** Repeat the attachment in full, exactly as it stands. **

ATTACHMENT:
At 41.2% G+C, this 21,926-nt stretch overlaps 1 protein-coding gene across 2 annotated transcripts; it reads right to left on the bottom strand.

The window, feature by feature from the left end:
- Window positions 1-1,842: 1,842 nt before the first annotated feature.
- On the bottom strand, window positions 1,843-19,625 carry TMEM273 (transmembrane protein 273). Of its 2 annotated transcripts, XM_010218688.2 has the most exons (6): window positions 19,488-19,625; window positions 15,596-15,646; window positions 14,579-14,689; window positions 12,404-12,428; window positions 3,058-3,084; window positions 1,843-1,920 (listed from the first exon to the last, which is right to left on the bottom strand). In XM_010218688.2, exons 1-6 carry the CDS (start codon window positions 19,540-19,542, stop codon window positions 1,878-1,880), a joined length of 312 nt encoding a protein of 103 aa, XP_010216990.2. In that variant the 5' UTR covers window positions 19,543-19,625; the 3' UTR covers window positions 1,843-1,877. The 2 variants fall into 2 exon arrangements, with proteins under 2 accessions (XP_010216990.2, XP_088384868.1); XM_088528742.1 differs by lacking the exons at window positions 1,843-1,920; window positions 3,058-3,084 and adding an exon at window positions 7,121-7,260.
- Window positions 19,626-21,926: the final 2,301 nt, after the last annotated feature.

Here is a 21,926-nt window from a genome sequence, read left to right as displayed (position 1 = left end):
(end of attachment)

At 41.2% G+C, this 21,926-nt stretch overlaps 1 protein-coding gene across 2 annotated transcripts; it reads right to left on the bottom strand.

The window, feature by feature from the left end:
- Window positions 1-1,842: 1,842 nt before the first annotated feature.
- On the bottom strand, window positions 1,843-19,625 carry TMEM273 (transmembrane protein 273). Of its 2 annotated transcripts, XM_010218688.2 has the most exons (6): window positions 19,488-19,625; window positions 15,596-15,646; window positions 14,579-14,689; window positions 12,404-12,428; window positions 3,058-3,084; window positions 1,843-1,920 (listed from the first exon to the last, which is right to left on the bottom strand). In XM_010218688.2, exons 1-6 carry the CDS (start codon window positions 19,540-19,542, stop codon window positions 1,878-1,880), a joined length of 312 nt encoding a protein of 103 aa, XP_010216990.2. In that variant the 5' UTR covers window positions 19,543-19,625; the 3' UTR covers window positions 1,843-1,877. The 2 variants fall into 2 exon arrangements, with proteins under 2 accessions (XP_010216990.2, XP_088384868.1); XM_088528742.1 differs by lacking the exons at window positions 1,843-1,920; window positions 3,058-3,084 and adding an exon at window positions 7,121-7,260.
- Window positions 19,626-21,926: the final 2,301 nt, after the last annotated feature.

Here is a 21,926-nt window from a genome sequence, read left to right as displayed (position 1 = left end):